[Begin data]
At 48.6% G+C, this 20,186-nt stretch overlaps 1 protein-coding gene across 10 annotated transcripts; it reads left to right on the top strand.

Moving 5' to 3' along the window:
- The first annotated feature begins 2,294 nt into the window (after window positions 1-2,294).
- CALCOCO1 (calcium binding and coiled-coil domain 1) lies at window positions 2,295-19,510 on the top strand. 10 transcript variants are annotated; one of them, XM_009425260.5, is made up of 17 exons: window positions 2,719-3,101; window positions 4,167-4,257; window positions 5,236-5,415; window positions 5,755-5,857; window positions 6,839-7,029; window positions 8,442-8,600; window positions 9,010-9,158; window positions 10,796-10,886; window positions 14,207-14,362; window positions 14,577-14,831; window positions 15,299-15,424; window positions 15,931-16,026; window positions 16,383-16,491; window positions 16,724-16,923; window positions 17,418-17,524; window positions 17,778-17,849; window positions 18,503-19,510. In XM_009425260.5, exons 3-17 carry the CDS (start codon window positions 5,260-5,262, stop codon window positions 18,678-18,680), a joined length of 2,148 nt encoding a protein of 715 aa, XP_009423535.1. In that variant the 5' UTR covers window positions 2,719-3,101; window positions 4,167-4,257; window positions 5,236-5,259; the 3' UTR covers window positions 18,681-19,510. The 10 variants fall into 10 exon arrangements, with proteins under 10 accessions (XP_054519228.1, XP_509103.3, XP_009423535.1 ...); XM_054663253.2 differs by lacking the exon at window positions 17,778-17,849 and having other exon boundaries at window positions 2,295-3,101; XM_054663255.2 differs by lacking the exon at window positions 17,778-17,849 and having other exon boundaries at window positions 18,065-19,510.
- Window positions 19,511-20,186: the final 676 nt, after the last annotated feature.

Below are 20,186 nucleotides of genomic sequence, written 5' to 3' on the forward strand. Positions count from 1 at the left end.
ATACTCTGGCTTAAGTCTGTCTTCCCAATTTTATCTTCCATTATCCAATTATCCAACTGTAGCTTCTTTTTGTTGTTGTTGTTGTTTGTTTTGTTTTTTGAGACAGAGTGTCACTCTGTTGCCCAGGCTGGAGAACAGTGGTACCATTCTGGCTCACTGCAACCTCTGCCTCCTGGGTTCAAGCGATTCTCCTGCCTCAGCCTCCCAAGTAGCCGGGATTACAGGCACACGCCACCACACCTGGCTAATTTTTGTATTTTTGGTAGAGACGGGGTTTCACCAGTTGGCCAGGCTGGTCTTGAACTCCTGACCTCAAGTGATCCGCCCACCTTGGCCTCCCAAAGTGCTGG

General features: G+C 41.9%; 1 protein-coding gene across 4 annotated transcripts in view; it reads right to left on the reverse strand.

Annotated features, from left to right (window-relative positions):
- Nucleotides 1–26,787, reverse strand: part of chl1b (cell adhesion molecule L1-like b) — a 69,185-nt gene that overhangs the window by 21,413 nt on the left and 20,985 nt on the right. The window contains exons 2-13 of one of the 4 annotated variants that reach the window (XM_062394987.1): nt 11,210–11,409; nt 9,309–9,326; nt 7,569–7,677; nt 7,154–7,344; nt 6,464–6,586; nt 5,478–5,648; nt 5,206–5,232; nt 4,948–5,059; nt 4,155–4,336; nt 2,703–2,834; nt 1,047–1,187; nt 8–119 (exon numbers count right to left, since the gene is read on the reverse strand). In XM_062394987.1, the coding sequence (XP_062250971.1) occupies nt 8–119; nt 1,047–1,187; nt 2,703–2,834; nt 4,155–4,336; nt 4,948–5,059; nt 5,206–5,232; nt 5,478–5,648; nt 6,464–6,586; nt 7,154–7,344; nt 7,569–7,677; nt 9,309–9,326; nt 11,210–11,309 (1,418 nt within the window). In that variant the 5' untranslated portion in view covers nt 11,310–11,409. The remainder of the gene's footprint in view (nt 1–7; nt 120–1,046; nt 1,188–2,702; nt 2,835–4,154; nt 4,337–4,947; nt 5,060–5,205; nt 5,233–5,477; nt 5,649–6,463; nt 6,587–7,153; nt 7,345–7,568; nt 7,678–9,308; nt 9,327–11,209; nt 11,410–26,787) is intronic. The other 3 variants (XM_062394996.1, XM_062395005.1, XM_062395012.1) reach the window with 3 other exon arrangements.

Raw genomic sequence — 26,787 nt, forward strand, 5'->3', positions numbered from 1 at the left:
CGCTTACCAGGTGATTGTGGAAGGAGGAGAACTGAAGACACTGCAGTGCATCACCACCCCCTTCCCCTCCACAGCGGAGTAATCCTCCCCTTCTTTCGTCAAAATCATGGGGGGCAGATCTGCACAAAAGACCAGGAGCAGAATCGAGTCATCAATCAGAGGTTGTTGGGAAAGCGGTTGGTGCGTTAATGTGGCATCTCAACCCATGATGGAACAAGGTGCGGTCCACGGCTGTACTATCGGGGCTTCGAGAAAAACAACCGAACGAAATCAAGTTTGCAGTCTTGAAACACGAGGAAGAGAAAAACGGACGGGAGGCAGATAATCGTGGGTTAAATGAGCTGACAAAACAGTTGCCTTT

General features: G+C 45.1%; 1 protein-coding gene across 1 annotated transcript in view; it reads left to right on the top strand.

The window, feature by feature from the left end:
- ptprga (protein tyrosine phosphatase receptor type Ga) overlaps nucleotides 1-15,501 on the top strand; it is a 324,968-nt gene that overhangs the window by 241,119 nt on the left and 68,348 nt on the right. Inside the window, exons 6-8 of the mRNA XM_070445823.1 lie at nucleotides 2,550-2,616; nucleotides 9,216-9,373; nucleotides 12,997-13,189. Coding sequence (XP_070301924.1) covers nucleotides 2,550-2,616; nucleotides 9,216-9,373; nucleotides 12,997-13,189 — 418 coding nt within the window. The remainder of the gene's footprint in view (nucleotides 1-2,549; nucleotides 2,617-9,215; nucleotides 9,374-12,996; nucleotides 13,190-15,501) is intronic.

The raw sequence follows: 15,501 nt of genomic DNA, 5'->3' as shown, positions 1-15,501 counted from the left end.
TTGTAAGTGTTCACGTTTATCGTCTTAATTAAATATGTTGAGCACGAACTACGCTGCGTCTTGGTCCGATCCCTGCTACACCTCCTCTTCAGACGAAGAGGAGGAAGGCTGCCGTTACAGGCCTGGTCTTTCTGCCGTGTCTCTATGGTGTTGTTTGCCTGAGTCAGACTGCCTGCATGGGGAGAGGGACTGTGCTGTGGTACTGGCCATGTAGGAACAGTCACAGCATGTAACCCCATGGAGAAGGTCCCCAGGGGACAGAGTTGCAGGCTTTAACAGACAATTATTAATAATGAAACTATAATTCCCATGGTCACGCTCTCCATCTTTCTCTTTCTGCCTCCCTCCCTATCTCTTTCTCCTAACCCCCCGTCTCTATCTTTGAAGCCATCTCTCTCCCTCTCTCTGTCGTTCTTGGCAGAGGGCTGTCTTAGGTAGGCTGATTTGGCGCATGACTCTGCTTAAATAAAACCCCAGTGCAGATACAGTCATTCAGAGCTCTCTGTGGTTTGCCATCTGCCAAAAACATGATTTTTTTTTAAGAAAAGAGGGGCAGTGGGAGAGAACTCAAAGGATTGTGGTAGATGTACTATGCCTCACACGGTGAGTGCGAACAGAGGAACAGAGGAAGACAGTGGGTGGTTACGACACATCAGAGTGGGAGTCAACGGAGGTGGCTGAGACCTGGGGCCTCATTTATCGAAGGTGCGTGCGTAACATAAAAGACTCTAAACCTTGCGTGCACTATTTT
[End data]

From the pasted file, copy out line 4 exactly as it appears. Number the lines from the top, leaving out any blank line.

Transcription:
- CALCOCO1 (calcium binding and coiled-coil domain 1) lies at window positions 2,295-19,510 on the top strand. 10 transcript variants are annotated; one of them, XM_009425260.5, is made up of 17 exons: window positions 2,719-3,101; window positions 4,167-4,257; window positions 5,236-5,415; window positions 5,755-5,857; window positions 6,839-7,029; window positions 8,442-8,600; window positions 9,010-9,158; window positions 10,796-10,886; window positions 14,207-14,362; window positions 14,577-14,831; window positions 15,299-15,424; window positions 15,931-16,026; window positions 16,383-16,491; window positions 16,724-16,923; window positions 17,418-17,524; window positions 17,778-17,849; window positions 18,503-19,510. In XM_009425260.5, exons 3-17 carry the CDS (start codon window positions 5,260-5,262, stop codon window positions 18,678-18,680), a joined length of 2,148 nt encoding a protein of 715 aa, XP_009423535.1. In that variant the 5' UTR covers window positions 2,719-3,101; window positions 4,167-4,257; window positions 5,236-5,259; the 3' UTR covers window positions 18,681-19,510. The 10 variants fall into 10 exon arrangements, with proteins under 10 accessions (XP_054519228.1, XP_509103.3, XP_009423535.1 ...); XM_054663253.2 differs by lacking the exon at window positions 17,778-17,849 and having other exon boundaries at window positions 2,295-3,101; XM_054663255.2 differs by lacking the exon at window positions 17,778-17,849 and having other exon boundaries at window positions 18,065-19,510.